IBNA Interview/Punishing war crimes is a necessity for the stability of the Balkans

IBNA Interview/Punishing war crimes is a necessity for the stability of the Balkans

In an exclusive interview for IBNA, publicist and professional collaborator of the Institute for Human Crimes Research (IHCR), Fetnete Ramosaj, talks about the necessity of the punishment of war crimes in the Balkans, the role of the international justice in this aspect, Special Tribunal on War Crimes in Kosovo, the role of the Serb government in fighting war crimes and the importance of the reconciliation of Balkan nations

Interviewed by Muamer Mellova/IBNA

IBNA: Is the punishment of war crimes a necessity of the time for the stability of the Balkans?

Ramosaj: The failure to punish war crimes and the failure to address the causes and the consequences of bloody wars in the Balkans, has had an impact on the stability of the region by making it more fragile. What makes it worse is the fact that the Serb state, which caused these wars, has not admitted any responsibility for the terrible crimes and genocide on non Serb population in Kosovo, Croatia and Bosnia, with the aim of creating Great Serbia.

Serbia doesn’t even accept these wars as such, although based on official data of the Serb Ministry of Defence, Serbia has over 500 thousand war veterans belonging to the wars that occurred in the ‘90s. According to information by Serb veteran associations, this figure is above 700 thousand. Besides this, it continues its activity which aims at creating Great Serbia, trying to destabilize at all costs the situation in the neighboring countries and take parts of their territory.

IBNA: What has been the role of international justice in punishing criminals in the recent wars in the Balkans?

Ramosaj: In punishing criminals who have participated in the recent Balkan wars, international justice has followed a completely different path from international justice after the Second World War. The Nuremberg Tribunal punished those who caused a massive bloodshed. The tribunals concluded that these were not mere individual crimes, but of a state or a cause. On the other hand, international justice which handled the cases of the recent wars in the Balkans, where terrible crimes have been committed, didn’t try the people responsible for these bloody wars. We saw how criminals were treated the same as the victims. Although Serbia with its super criminal, Slobodan Milosevic, instigated the war and caused bloodshed everywhere in former Yugoslavia for a decade, the Balkan butcher was never sentenced due to the delays caused in the trial by the former prosecutor of the Hague Tribunal, Del Ponte. Serbia was not tried for genocide and this is why it continues to deny any responsibility.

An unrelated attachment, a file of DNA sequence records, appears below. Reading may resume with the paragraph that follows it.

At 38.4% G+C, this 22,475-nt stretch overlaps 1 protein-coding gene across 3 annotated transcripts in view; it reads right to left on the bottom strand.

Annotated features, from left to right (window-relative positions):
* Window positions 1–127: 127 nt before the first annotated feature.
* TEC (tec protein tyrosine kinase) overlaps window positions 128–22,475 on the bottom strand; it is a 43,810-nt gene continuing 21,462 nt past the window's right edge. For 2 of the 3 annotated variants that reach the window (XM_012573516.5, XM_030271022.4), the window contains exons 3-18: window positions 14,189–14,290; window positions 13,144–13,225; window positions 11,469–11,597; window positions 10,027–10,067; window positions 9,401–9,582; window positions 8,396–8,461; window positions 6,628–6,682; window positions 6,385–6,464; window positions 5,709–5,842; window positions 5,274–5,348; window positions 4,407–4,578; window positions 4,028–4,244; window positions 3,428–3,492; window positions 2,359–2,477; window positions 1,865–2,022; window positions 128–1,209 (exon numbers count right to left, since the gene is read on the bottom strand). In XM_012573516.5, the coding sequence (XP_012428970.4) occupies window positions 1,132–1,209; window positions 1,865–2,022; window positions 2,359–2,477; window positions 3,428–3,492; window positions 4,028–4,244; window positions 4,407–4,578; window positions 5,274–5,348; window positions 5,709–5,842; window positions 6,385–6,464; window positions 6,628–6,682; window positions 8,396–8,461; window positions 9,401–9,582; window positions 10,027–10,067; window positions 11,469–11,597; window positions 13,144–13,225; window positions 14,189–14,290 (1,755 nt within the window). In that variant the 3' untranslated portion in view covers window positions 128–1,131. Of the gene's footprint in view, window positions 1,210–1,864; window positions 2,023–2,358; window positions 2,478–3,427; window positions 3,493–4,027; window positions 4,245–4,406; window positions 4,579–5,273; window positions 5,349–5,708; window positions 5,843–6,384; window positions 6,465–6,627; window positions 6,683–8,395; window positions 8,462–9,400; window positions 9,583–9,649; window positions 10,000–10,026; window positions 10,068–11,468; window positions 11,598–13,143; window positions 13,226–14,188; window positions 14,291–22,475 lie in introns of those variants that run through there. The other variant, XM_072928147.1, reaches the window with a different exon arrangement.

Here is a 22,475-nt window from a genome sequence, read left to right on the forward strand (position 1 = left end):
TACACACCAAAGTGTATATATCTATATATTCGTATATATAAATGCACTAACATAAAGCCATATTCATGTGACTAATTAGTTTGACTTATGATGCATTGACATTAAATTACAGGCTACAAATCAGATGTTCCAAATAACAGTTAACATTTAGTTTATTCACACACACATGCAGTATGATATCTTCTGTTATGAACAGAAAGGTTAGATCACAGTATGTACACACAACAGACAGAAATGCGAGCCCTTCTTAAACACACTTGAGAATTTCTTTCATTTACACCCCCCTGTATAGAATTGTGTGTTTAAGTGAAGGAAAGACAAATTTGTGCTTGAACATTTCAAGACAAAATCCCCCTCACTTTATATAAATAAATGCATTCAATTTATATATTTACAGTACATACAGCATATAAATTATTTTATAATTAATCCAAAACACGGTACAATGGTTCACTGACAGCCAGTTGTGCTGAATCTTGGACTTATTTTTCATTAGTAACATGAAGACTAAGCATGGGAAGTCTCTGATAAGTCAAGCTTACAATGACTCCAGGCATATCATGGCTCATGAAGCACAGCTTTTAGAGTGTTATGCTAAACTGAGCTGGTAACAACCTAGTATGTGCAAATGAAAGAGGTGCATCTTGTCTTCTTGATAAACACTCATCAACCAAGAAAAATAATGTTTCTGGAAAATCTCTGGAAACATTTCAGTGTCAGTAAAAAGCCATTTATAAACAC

IBNA: How do you consider the creation of the Special Tribunal on War Crimes in Kosovo?

Ramosaj: During the whole time after the war in Kosovo, “an unwritten law” has been imposed for the denial and minimization of war crimes and genocide that Serbia committed on Albanians during the war in Kosovo (1998-1999). The creation of such international special tribunal for war crimes in Kosovo, which was imposed on the Republic of Kosovo by the international community, is a truly biased act and great injustice which is being done not only to Kosovo, but also to international justice, because this court is the only one of this kind in the countries of former Yugoslavia, which has been founded to try in a selective way only former members of KLA, with charges fabricated in Serbia. Don’t misunderstand me, we are not against the punishment of war crimes, but this court must have a mandate to handle all war crimes, Serbia’s crimes too, whereby for the majority of them justice has not been delivered. I think that such international mechanism is unprecedented and unfair, even racist I would say. As such, it is a serious violation of human rights and threatens the sovereignty of Kosovl. Meanwhile, all international courts, in Kosovo and abroad, have mostly tried former members of KLA.